Geoengineering and earthen construction
Geoengineering research at Durham covers a wide range of topics using analytical, computational and experimental techniques. Links to staff involved in these areas follow the descriptions. Ideas for PhD and MRes projects are in the list here.
Unsaturated soil mechanics
We have an international reputation in unsaturated soil mechanics with activity in laboratory and field testing, development of constitutive models and numerical simulations and we have developed instruments for measuring suctions in conjunction with industry. Durham University was the coordinator of the MUSE Network (Mechanics of Unsaturated Soils for Engineering), a Marie Curie Research Training Network funded by the European Commission between 2004-8. The Network involved six European universities, namely Durham University, Università degli Studi di Trento (Italy), Ecole Nationale des Ponts et Chaussées (France), Universitat Politècnica de Catalunya (Spain), University of Glasgow (UK) and Università degli Studi di Napoli Federico II (Italy). Durham hosted the First European Conference on Unsaturated Soils in July 2008. The facilities available for geotechnical engineering research at Durham are excellent. We have extensive geotechnical and geomechanical testing facilities available in our laboratories, for soils and for rocks. We have a temperature controlled chamber in the laboratory for experiments on unsaturated soils. Current facilities include double-walled triaxial cells, pressure plates, transistor psychrometer and miniature tensiometers for measuring high suctions. DGT CEA
On the computational side of geotechnics, we are interested in the stability of tunnels and the effects that tunnel construction and pile installation have on surface structures or adjacent infrastructure. This work has been extended to examine the stability of sinkholes, formed by geological processes or the activities of man. Complex finite element analysis, in 2D and 3D, is often necessary for this research and we are involved in the development of these numerical methods to make them easier to use in commercial practice, working with mathematicians and software vendors (e.g. Oasys) to speed up calculations. ASO CEA. Non-numerical computational geotechnics research is concerned with geo-engineering knowledge-based systems, and methods for web-based knowledge delivery and have a stong presence on the Joint Technical Committee of the Federation of Geo-Engineering Societies JTC2 DGT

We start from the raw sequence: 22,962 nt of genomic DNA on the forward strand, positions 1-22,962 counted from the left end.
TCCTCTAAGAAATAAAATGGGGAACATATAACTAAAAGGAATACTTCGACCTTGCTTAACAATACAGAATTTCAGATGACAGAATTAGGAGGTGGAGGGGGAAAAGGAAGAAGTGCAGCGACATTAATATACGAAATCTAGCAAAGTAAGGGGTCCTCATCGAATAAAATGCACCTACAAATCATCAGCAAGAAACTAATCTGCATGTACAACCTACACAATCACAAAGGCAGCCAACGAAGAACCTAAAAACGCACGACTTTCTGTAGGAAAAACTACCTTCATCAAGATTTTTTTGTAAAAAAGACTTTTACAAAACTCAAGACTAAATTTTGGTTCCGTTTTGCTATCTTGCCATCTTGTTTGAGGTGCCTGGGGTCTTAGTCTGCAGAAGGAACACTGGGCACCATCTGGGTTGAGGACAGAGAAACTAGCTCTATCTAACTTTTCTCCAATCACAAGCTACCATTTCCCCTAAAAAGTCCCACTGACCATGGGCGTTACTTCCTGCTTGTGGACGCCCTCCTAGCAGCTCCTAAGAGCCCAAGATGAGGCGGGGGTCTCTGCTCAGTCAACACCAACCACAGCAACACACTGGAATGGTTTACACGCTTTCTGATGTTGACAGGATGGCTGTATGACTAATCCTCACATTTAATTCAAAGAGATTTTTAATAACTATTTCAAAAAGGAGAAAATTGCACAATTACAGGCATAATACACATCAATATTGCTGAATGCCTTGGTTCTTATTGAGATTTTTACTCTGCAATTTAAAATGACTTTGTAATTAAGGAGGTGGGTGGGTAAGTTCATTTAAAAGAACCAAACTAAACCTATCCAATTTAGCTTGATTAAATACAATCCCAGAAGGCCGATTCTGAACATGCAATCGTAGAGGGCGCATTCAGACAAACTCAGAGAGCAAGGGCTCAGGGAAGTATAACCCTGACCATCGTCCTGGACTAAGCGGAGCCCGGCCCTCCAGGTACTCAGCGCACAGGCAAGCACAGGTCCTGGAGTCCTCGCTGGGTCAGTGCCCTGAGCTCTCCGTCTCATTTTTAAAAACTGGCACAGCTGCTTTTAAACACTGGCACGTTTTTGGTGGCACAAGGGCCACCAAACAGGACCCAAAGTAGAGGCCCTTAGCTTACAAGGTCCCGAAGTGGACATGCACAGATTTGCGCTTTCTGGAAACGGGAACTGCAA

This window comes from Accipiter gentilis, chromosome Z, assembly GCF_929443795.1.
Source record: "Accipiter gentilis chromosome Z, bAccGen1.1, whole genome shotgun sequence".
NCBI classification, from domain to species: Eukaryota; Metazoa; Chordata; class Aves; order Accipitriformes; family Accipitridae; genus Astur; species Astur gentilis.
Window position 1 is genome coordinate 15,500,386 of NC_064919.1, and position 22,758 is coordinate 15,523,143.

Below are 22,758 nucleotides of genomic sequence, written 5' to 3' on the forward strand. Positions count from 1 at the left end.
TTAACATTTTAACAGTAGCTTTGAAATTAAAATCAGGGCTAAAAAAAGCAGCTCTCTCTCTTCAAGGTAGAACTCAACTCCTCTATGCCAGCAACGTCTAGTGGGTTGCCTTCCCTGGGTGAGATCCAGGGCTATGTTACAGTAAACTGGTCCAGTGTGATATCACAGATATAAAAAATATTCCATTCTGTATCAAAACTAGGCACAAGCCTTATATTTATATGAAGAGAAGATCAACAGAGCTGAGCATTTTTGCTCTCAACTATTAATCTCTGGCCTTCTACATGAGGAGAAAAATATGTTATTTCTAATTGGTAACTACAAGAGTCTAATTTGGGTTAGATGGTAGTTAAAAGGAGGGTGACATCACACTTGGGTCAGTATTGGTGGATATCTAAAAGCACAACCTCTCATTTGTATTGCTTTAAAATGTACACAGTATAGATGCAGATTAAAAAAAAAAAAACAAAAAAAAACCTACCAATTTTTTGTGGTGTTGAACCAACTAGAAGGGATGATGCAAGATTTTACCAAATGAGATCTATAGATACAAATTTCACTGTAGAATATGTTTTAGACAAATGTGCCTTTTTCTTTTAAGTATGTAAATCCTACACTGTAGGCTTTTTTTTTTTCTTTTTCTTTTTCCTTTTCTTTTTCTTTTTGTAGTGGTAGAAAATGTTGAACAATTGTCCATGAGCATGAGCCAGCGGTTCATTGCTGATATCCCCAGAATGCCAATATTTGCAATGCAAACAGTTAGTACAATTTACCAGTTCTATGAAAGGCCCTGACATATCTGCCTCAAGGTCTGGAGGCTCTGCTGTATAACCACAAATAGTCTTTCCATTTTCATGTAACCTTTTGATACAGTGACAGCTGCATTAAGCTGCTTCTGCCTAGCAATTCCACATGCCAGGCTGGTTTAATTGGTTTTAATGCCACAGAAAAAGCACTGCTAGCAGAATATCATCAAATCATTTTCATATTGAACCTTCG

Foundation systems for offshore wind installations are a major interest of the group and providing an overlap to the major research work elsewhere in the School in the Energy group. We have developed numerical methods for analysing wave slamming on coastal structures and the dynamic stability of cellular caissons under wave breaking. We have developed software programs which are used commercially for frame analysis, bridge, and pile analysis and design. We have also developed an analytical method for predicting ground deformations of offshore foundations. This method is conceived within the framework of the bound theorems of plasticity, but incorporates strain-hardening. We have also developed test equipment, pore water pressure measurement devices and data acquisition systems for field and laboratory testing. ASO RSC CEA DGT
Man has used earth for construction for thousands of years and it is estimated that 2 billion people worldwide live in buildings with a component of earthen construction. Many important heritage structures contain earthen components (such as the Great Wall of China and the Alhambra in Granada). Modern earth building is widespread in certain parts of the world, e.g. Western Australia, where many structures are built using "stabilised" earthen construction materials (i.e. where we add cement to the basic mix of subsoils). Since cement production is a considerable contributor to man's CO2 emissions, any building materials that could help us to move away from, or reduce reliance, on cement for construction would be welcomed, and earthen construction materials seem to offer this possibility. At Durham our interests in earthen construction lie in material characterization using geotechnics, improved understanding of how 'old' earthen construction materials behave (in, for instance, heritage structures) and how conservation might be improved given the potential effects of a changing climate. Find out more here. CEA DGT